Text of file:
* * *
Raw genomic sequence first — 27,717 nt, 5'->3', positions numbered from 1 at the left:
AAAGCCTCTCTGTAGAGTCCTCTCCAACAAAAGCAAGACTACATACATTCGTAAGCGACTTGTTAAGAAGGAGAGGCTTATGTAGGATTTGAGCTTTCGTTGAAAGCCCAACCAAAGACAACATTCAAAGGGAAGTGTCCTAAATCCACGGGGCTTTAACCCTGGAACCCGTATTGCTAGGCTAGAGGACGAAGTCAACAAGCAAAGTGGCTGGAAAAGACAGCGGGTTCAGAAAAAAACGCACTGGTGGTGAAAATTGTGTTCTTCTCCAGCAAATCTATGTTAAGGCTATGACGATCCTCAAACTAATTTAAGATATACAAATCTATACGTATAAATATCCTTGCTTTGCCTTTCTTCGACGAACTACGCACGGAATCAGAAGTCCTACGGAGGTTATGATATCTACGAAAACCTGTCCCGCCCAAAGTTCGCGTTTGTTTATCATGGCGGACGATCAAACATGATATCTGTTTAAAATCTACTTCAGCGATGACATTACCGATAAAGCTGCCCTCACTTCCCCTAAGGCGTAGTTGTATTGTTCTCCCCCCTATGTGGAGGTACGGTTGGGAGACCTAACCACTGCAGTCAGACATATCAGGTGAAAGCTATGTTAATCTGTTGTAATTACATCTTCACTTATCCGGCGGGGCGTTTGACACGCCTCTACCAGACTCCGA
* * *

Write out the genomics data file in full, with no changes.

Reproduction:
Raw genomic sequence first — 27,717 nt, 5'->3', positions numbered from 1 at the left:
AAAGCCTCTCTGTAGAGTCCTCTCCAACAAAAGCAAGACTACATACATTCGTAAGCGACTTGTTAAGAAGGAGAGGCTTATGTAGGATTTGAGCTTTCGTTGAAAGCCCAACCAAAGACAACATTCAAAGGGAAGTGTCCTAAATCCACGGGGCTTTAACCCTGGAACCCGTATTGCTAGGCTAGAGGACGAAGTCAACAAGCAAAGTGGCTGGAAAAGACAGCGGGTTCAGAAAAAAACGCACTGGTGGTGAAAATTGTGTTCTTCTCCAGCAAATCTATGTTAAGGCTATGACGATCCTCAAACTAATTTAAGATATACAAATCTATACGTATAAATATCCTTGCTTTGCCTTTCTTCGACGAACTACGCACGGAATCAGAAGTCCTACGGAGGTTATGATATCTACGAAAACCTGTCCCGCCCAAAGTTCGCGTTTGTTTATCATGGCGGACGATCAAACATGATATCTGTTTAAAATCTACTTCAGCGATGACATTACCGATAAAGCTGCCCTCACTTCCCCTAAGGCGTAGTTGTATTGTTCTCCCCCCTATGTGGAGGTACGGTTGGGAGACCTAACCACTGCAGTCAGACATATCAGGTGAAAGCTATGTTAATCTGTTGTAATTACATCTTCACTTATCCGGCGGGGCGTTTGACACGCCTCTACCAGACTCCGA